The Lengths Vodka Marketing Has Gone to Make the Spirit Mainstream


Vodka: the drink of the collegiate, the calorie-conscious, and the prosperous. According to the Alcohol and Tobacco Tax and Trade Bureau’s definition, vodka can be made from any organic source. It must be distilled to at least 190 proof, and must be “without distinctive character, aroma, taste, or color.”

Since 1967, it’s been the best-selling white spirit in the U.S. But despite its prevalence, vodka took a while to catch on.

Vodka wasn’t produced within the U.S. until 1934. In that year, the first vodka distillery in the country opened in Bethel, Connecticut. Even with the distillery open, the spirit still faced some hurdles in the middle of the century. It was as heavily associated with Russia as borscht. This wasn’t the best connotation to have during the Cold War, and it took plenty of marketing to overcome the stigma attached to it.

As the counterculture movement gained traction, new drinkers turned away from their parents’ spirits of choice. Furthermore, both Scotch and bourbon whiskey weren’t considered ladylike. From the beginning, vodka and light beer were frequently marketed to women as being a less challenging, less flavorful, diet option (even though some gins and whiskeys might clock in with fewer calories).

Ads have suggested that vodka gives you less of a hangover, can make you the life of the party, or win you all the ladies.

To honor its place in advertising history, we’ve put together a list of the five most common ways Vodka is—or was—marketed.

1. Vodka is Good Because Sex.

The connection between liquor and sex is well established. But with vodka, it can be a strange combination. Some companies, like Effen and Ménage à Trois, base their ads around jokes about their names. Others, like Three Olives, use tag lines like “What’s Your O-Face,” and yet others employ scantily clad models.

2. Vodka is Good Because of its Odorlessness.

Before vodka reached mainstream acceptance, it was the drink of choice of, er, dedicated daytime drinkers. Slogans like “Smirnoff leaves you breathless” emphasized that it wouldn’t be detectable on your breath after you drank it.

3. Vodka is Good Because of How many times it’s been distilled.

Since vodka must be distilled to at least 95 percent alcohol by volume, it must be distilled more than once. Many vodkas label their product with how many times it's been through the still, implying that it's a measure of their liquor's purity. But there are plenty of factors that contribute to a vodka's quality, and a company's production process can affect how much every distillation impacts liquor quality. Plus, there is no regulated definition of "distilled," so it's all very hard to pin down.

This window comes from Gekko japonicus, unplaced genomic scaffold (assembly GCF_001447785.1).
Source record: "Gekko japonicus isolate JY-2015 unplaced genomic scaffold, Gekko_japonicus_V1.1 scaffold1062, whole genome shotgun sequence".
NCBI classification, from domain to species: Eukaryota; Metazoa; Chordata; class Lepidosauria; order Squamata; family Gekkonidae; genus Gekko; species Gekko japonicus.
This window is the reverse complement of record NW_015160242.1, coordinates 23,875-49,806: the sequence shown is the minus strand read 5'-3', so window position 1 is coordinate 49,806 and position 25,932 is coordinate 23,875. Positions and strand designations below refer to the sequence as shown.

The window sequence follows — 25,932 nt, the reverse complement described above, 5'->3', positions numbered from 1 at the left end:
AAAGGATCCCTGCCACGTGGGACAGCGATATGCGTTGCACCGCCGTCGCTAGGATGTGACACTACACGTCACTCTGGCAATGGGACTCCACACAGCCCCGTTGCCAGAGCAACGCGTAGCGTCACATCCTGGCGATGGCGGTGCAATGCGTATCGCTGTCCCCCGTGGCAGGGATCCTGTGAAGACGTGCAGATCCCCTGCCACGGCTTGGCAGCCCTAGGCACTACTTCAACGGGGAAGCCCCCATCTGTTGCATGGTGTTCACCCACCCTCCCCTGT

4. Vodka is Good Because it Comes in Weird Flavors.

Have you seen UV’s list of flavors? Many companies release new flavors of vodka every year. To set themselves apart, producers are finding stranger and stranger combinations to make. Smoked salmon vodka? Alaska Distillery has you covered. Meanwhile Pinnacle offers cinnamon roll, orange whipped cream, and king cake flavors.

5. Absolut.

One of the best-known intersections of vodka and marketing is Absolut. An entire book was written on its most iconic campaign, advertisements with two-word slogans beginning with “Absolut” along with images made with or made to look like the bottle's famous silhouette. Though it took four years to catch on, more than 2,000 ads have been designed and produced with this format.

What's the Right Way to Make a Sazerac?

If you pronounce New Orleans "New Or-leens," or if you can’t get enough of those Big Ass Beers sold on Bourbon Street, you’re probably not actually from New Orleans. But if you’re feeling adventurous and missing the Big Easy, a Sazerac might be just what the doctor ordered. 

‘Tails and Stories

A few hundred years ago, you might have actually gotten a doctor’s order for a Sazerac. One of the drink's origin stories claims that it was invented by New Orleans apothecary Antoine Amedie Peychaud. According to this tale, Mr. Peychaud mixed up the drink with his eponymous bitters and served it in an egg coupe in his shop. 

A more likely origin story states that the drink was invented by a different New Orleans resident (though in the same neighborhood). Around 1850, Sewell T. Taylor sold his bar to Aaron Bird and went into the import business. One of his products happened to be Sazerac-de-Forge et Fils brandy. While Taylor was importing, Bird renamed his bar the Sazerac House and began serving a house cocktail that featured Taylor’s brandy and, as the story goes, bitters made by his neighborhood apothecary, Mr. Peychaud.